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Chemical structure of a CB8-based rotaxane and corresponding assay for the emission-based detection of Trp in biofluids

Rotaxane SupraSensors

This line of research focuses on the development of dual macrocyclic rotaxanes, offering unique sensing opportunities in complex biofluids like blood serum where traditional supramolecular systems have faced challenges in sensitivity and selectivity. Utilizing the macrocycle cucurbit[8]uril, we capitalize on its capacity to incorporate two molecules within its cavity, promoting close interaction between a reporter dye and a target analyte (e.g., aromatic amino acids like Trp and Phe). This molecular proximity facilitates electronic coupling, yielding sensitive readouts such as emission changes. Furthermore, the bulky stopper groups prevent the disassembly of CB8-dye rotaxanes in saline media, such as biofluids, which is essential for their use in real sensing applications.

Nat. Commun2023, 14, 518; link.

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Binding geometry of reporter dye and serotonin within zeolite framework

Microporous SupraSensors

We have pioneered the development of Zeolite-based Artificial Receptors (ZARs), a novel class of hybrid nanosensors self-assembled from inorganic porous zeolite nanoparticles and organic cofactors, such as dicationic dyes. Our first generation of ZARs demonstrates the ability to reversibly bind neurotransmitters like serotonin and dopamine with unparalleled affinity and selectivity in biofluids, rivaling the performance of natural protein receptors. These chemosensors harness the non-classical hydrophobic effect and direct non-covalent recognition motifs to generate unique binding pockets within the micropores, effectively emulating the specific protein binding pockets for the desired analyte. The tunability of the inorganic material framework and the organic dye offers a virtually limitless array of possibilities for detecting small biorelevant molecules.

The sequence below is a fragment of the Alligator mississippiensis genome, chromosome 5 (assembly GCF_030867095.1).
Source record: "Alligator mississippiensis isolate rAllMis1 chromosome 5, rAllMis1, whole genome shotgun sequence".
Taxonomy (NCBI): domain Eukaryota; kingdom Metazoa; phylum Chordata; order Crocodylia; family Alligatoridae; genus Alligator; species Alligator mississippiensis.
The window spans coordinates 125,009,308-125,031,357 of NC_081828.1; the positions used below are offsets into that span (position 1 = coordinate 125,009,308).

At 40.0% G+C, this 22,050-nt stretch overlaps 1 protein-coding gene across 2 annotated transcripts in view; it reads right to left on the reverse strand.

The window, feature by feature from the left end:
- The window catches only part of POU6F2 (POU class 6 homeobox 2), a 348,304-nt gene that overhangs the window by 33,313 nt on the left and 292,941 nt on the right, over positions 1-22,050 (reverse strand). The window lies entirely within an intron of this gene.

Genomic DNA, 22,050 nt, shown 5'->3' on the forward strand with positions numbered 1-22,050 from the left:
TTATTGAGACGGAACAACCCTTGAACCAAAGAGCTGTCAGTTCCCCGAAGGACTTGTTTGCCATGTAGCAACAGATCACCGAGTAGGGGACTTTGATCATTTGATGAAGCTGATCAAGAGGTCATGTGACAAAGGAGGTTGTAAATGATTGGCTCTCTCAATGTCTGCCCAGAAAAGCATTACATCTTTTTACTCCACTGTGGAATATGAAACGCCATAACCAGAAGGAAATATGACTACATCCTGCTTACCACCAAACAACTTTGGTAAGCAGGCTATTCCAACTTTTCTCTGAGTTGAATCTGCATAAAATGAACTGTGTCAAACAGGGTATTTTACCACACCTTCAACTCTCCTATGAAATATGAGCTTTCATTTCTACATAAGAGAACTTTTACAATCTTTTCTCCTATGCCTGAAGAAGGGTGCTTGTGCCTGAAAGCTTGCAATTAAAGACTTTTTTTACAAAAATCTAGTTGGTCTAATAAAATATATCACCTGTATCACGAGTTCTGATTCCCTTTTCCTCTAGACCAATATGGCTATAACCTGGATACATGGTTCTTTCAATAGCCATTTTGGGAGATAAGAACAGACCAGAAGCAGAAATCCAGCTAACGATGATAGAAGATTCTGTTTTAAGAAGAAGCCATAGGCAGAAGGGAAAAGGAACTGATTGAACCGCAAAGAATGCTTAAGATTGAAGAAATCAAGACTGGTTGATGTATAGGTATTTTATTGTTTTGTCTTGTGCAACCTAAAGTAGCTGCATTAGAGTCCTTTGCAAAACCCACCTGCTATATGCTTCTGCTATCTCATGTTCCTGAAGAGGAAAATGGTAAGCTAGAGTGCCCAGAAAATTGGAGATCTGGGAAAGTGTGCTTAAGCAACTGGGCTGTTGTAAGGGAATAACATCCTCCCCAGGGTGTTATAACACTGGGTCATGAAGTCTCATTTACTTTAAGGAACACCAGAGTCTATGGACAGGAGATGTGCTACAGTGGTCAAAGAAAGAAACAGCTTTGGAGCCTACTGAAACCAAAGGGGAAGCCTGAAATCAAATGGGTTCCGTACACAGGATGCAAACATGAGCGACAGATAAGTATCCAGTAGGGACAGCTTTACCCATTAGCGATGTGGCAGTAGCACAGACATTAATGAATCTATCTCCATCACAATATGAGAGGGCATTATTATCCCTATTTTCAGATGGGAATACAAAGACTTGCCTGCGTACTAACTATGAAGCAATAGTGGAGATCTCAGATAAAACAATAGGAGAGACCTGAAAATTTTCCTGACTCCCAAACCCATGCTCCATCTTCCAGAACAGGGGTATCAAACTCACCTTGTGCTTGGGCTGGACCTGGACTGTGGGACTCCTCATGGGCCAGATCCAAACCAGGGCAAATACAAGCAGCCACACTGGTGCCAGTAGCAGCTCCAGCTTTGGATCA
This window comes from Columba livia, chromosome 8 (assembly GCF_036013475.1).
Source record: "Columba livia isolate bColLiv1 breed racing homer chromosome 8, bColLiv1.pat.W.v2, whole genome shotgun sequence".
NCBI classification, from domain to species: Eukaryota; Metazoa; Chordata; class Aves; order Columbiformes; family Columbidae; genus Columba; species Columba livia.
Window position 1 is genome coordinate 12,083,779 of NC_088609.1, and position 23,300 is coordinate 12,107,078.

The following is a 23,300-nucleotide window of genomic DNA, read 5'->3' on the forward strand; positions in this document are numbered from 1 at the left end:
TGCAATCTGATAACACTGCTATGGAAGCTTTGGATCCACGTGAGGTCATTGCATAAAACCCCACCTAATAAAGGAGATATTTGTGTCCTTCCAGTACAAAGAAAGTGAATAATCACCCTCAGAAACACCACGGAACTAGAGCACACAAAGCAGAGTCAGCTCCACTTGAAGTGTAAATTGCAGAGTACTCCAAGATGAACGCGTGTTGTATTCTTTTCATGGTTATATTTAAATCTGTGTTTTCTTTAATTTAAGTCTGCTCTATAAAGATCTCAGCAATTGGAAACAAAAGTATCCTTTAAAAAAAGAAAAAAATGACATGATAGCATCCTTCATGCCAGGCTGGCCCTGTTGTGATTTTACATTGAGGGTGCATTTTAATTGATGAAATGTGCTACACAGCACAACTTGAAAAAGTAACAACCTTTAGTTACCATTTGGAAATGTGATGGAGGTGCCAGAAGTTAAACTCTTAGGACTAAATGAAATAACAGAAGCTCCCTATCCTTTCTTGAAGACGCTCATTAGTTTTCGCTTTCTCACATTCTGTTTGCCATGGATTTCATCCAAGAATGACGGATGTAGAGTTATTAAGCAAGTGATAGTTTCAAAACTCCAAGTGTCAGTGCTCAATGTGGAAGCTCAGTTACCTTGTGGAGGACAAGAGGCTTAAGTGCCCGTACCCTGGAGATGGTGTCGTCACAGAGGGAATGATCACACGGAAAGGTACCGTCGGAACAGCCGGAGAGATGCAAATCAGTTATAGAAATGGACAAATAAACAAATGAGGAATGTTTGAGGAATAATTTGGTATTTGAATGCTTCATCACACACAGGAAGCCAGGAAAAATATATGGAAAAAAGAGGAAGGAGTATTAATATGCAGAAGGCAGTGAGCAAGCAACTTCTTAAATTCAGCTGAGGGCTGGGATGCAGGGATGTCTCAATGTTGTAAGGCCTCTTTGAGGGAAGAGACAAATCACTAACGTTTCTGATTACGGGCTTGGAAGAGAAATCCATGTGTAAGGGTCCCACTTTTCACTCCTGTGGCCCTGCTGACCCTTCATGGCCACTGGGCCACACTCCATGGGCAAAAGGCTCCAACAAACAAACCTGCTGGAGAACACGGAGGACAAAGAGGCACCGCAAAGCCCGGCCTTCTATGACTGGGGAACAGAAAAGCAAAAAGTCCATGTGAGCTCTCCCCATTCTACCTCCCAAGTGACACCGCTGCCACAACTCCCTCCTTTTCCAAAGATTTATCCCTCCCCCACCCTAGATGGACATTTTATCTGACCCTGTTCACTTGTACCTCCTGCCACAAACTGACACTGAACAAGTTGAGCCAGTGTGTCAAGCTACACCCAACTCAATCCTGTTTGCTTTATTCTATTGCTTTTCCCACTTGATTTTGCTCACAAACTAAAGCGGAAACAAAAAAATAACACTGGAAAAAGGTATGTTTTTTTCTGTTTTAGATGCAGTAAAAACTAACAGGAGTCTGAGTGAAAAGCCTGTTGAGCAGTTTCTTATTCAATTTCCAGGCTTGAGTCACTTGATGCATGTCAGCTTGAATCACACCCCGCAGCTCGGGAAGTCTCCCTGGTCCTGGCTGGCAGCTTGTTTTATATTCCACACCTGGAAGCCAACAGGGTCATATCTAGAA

Adv. Mater. 2021, 2104614, (front cover); link.

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Chemiluminescent chemosensor assays

SupraSensor Signal Amplification

Our group is developing innovative chemiluminescent chemosensors for the fluorescence background-free detection of bioanalytes and metabolites in biofluids. Unlike conventional fluorescence-based chemosensors, our chemiluminescent chemosensors, composed of cucurbit[n]uril (CBn) and dioxetanes, generate luminescence without the need for external light sources, utilizing the chemical energy stored in the "chemiluminescent fuel." This approach enhances the signal-to-noise ratio and enables detection of drugs in turbid media. Our chemosensor design is founded on the observation that dioxetanes' chemiluminescence is amplified when forming an inclusion complex with CBn, but significantly decreases when displaced from the macrocycle cavity by the analyte. Consequently, the CBn macrocycle serves as both a receptor and a non-surfactant chemiluminescence performance enhancer, which can also be applied to commercial dioxetane-based reagents.

ACS Sens. 2022, 7, 231; link.

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ECD and FDCD chiroptical detection methods

Chiroptical Sensing Assays

Our group is investigating non-covalent ensembles of chiral analytes and chromophoric hosts/receptors to characterize the chiroptical fingerprints that emerge in the corresponding Electronic Circular Dichroism (ECD) and Fluorescence-Detected Circular Dichroism (FDCD) spectra. These chiroptical signals allow for the distinction between even structurally closely related analytes that are indistinguishable by absorbance or emission spectroscopy. Furthermore, label-free reaction monitoring of processes such as enzymatic reactions, racemization, and sensing in biofluids can be achieved using ECD or FDCD in conjunction with suitable chemosensors.